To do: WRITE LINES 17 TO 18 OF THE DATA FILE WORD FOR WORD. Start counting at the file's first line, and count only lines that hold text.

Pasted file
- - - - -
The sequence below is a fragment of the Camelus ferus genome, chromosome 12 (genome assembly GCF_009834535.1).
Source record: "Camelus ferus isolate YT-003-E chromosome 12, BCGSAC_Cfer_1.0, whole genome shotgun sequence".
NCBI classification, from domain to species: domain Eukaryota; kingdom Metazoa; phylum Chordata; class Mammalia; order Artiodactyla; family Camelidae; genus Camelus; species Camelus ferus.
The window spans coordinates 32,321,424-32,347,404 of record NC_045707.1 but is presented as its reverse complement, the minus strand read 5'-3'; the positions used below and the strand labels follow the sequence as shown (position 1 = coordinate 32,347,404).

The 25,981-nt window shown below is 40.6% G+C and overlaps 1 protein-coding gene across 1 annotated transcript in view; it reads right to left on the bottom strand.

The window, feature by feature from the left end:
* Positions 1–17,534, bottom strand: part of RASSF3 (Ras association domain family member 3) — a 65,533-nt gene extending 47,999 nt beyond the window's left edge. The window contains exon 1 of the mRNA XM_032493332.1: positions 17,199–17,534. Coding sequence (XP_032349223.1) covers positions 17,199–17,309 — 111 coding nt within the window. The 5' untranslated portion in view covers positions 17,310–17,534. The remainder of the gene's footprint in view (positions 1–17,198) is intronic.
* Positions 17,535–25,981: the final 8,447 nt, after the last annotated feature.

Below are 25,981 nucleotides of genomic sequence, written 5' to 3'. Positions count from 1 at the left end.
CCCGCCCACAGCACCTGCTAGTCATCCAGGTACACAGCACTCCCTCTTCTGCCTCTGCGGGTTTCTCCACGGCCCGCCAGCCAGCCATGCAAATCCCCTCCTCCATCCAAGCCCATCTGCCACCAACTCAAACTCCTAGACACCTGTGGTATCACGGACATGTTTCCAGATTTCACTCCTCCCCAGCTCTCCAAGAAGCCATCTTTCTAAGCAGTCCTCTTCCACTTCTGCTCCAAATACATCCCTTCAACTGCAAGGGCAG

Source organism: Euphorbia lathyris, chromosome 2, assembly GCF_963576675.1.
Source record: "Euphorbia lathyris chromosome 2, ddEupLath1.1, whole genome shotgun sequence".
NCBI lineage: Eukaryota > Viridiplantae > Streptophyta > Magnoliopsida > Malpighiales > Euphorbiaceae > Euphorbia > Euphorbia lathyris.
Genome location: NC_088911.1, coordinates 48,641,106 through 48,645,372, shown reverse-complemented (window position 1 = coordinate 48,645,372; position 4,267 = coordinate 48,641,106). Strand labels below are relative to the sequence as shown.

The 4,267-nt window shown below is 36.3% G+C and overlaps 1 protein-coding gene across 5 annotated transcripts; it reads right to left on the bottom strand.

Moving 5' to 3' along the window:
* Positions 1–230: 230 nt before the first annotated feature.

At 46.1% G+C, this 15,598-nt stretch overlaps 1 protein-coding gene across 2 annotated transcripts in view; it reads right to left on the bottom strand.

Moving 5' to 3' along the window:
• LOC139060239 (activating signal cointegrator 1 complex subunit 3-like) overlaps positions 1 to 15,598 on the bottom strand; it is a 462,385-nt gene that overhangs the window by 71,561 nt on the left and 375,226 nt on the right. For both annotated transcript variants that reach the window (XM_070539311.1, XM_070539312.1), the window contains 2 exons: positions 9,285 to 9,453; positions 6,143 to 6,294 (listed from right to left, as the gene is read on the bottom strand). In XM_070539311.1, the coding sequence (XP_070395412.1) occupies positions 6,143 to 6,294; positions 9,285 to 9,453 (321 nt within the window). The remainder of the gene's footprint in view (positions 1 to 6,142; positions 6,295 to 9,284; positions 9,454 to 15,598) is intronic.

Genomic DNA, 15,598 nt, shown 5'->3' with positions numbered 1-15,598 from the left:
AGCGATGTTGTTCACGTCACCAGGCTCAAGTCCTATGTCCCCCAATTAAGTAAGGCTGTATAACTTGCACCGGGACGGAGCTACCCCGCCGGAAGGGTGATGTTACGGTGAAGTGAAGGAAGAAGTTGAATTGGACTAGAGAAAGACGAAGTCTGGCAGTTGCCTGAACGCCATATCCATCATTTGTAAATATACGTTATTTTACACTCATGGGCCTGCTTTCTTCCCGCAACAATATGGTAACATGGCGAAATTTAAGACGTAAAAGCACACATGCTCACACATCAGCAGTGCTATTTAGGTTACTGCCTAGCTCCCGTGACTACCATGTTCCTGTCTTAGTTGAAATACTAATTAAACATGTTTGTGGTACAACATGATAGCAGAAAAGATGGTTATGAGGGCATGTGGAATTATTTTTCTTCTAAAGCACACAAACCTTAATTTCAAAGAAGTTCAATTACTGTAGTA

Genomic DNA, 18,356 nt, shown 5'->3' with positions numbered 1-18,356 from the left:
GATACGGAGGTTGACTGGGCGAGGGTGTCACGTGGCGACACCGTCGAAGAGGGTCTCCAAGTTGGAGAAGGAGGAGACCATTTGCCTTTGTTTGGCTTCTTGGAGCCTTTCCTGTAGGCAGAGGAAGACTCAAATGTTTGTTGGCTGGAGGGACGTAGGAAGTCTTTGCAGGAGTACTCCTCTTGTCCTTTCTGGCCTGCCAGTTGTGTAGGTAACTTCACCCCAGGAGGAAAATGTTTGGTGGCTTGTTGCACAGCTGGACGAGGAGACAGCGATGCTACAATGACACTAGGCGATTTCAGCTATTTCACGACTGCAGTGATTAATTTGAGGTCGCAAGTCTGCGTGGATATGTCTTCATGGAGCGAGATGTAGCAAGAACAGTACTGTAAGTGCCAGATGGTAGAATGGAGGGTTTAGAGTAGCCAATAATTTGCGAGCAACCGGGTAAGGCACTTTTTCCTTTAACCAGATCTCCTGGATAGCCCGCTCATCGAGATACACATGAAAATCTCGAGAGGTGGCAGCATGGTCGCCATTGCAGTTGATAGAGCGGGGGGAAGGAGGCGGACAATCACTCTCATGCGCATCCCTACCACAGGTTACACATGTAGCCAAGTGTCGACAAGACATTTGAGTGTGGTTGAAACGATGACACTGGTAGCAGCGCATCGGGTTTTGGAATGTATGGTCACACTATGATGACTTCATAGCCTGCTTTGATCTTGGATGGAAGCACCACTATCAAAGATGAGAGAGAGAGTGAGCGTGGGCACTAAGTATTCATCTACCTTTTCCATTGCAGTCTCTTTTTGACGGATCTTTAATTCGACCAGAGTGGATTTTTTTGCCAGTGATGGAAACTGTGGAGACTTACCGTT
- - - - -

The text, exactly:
* Positions 1–230: 230 nt before the first annotated feature.

At 46.1% G+C, this 15,598-nt stretch overlaps 1 protein-coding gene across 2 annotated transcripts in view; it reads right to left on the bottom strand.